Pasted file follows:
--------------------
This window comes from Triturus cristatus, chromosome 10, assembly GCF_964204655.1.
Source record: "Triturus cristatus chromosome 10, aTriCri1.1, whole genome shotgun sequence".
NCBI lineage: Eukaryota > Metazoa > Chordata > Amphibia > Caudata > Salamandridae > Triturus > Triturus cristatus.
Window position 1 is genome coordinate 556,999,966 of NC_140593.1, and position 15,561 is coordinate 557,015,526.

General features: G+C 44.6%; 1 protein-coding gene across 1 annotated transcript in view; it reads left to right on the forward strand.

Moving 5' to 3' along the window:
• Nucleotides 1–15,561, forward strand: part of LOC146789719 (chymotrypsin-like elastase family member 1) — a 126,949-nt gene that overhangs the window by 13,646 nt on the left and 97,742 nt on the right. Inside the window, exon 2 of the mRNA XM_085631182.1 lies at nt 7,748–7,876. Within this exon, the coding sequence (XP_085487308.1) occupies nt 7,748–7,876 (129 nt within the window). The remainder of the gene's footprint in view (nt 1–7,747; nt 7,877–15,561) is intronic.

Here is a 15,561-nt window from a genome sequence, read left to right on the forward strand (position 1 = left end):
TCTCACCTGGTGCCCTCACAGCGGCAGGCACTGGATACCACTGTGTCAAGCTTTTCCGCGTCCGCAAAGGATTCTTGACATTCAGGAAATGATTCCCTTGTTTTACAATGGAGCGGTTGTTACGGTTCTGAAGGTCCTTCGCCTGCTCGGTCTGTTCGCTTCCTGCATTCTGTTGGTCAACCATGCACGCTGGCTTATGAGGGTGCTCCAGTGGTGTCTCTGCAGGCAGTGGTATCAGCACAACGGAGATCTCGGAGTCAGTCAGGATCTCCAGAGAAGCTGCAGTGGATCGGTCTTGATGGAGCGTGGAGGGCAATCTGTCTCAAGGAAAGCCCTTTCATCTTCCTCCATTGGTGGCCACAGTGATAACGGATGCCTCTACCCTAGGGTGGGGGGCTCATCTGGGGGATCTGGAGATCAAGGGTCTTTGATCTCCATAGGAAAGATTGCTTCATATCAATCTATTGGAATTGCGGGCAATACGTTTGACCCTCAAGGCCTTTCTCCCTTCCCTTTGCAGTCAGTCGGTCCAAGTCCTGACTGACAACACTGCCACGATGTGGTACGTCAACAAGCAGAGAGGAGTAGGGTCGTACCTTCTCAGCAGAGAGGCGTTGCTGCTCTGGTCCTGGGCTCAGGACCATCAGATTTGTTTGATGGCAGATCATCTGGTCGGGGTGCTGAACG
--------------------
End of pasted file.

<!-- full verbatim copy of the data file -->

This window comes from Triturus cristatus, chromosome 10, assembly GCF_964204655.1.
Source record: "Triturus cristatus chromosome 10, aTriCri1.1, whole genome shotgun sequence".
NCBI lineage: Eukaryota > Metazoa > Chordata > Amphibia > Caudata > Salamandridae > Triturus > Triturus cristatus.
Window position 1 is genome coordinate 556,999,966 of NC_140593.1, and position 15,561 is coordinate 557,015,526.

General features: G+C 44.6%; 1 protein-coding gene across 1 annotated transcript in view; it reads left to right on the forward strand.

Moving 5' to 3' along the window:
• Nucleotides 1–15,561, forward strand: part of LOC146789719 (chymotrypsin-like elastase family member 1) — a 126,949-nt gene that overhangs the window by 13,646 nt on the left and 97,742 nt on the right. Inside the window, exon 2 of the mRNA XM_085631182.1 lies at nt 7,748–7,876. Within this exon, the coding sequence (XP_085487308.1) occupies nt 7,748–7,876 (129 nt within the window). The remainder of the gene's footprint in view (nt 1–7,747; nt 7,877–15,561) is intronic.

Here is a 15,561-nt window from a genome sequence, read left to right on the forward strand (position 1 = left end):
TCTCACCTGGTGCCCTCACAGCGGCAGGCACTGGATACCACTGTGTCAAGCTTTTCCGCGTCCGCAAAGGATTCTTGACATTCAGGAAATGATTCCCTTGTTTTACAATGGAGCGGTTGTTACGGTTCTGAAGGTCCTTCGCCTGCTCGGTCTGTTCGCTTCCTGCATTCTGTTGGTCAACCATGCACGCTGGCTTATGAGGGTGCTCCAGTGGTGTCTCTGCAGGCAGTGGTATCAGCACAACGGAGATCTCGGAGTCAGTCAGGATCTCCAGAGAAGCTGCAGTGGATCGGTCTTGATGGAGCGTGGAGGGCAATCTGTCTCAAGGAAAGCCCTTTCATCTTCCTCCATTGGTGGCCACAGTGATAACGGATGCCTCTACCCTAGGGTGGGGGGCTCATCTGGGGGATCTGGAGATCAAGGGTCTTTGATCTCCATAGGAAAGATTGCTTCATATCAATCTATTGGAATTGCGGGCAATACGTTTGACCCTCAAGGCCTTTCTCCCTTCCCTTTGCAGTCAGTCGGTCCAAGTCCTGACTGACAACACTGCCACGATGTGGTACGTCAACAAGCAGAGAGGAGTAGGGTCGTACCTTCTCAGCAGAGAGGCGTTGCTGCTCTGGTCCTGGGCTCAGGACCATCAGATTTGTTTGATGGCAGATCATCTGGTCGGGGTGCTGAACG